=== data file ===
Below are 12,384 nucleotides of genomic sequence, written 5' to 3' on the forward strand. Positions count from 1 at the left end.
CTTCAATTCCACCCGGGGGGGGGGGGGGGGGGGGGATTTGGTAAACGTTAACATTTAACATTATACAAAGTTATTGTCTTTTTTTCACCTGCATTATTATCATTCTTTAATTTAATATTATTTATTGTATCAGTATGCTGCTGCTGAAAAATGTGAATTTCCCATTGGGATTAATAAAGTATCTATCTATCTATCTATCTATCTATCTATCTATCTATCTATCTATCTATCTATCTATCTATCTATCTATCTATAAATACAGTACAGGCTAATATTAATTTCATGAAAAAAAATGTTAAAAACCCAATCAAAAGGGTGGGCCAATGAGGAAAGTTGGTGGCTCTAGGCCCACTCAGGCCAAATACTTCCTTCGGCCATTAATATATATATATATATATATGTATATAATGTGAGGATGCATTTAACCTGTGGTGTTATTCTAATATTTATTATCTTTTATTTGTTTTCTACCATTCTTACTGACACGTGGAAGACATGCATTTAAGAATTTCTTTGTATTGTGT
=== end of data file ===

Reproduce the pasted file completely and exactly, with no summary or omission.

Below are 12,384 nucleotides of genomic sequence, written 5' to 3' on the forward strand. Positions count from 1 at the left end.
CTTCAATTCCACCCGGGGGGGGGGGGGGGGGGGGGATTTGGTAAACGTTAACATTTAACATTATACAAAGTTATTGTCTTTTTTTCACCTGCATTATTATCATTCTTTAATTTAATATTATTTATTGTATCAGTATGCTGCTGCTGAAAAATGTGAATTTCCCATTGGGATTAATAAAGTATCTATCTATCTATCTATCTATCTATCTATCTATCTATCTATCTATCTATCTATCTATCTATCTATCTATCTATAAATACAGTACAGGCTAATATTAATTTCATGAAAAAAAATGTTAAAAACCCAATCAAAAGGGTGGGCCAATGAGGAAAGTTGGTGGCTCTAGGCCCACTCAGGCCAAATACTTCCTTCGGCCATTAATATATATATATATATATATGTATATAATGTGAGGATGCATTTAACCTGTGGTGTTATTCTAATATTTATTATCTTTTATTTGTTTTCTACCATTCTTACTGACACGTGGAAGACATGCATTTAAGAATTTCTTTGTATTGTGT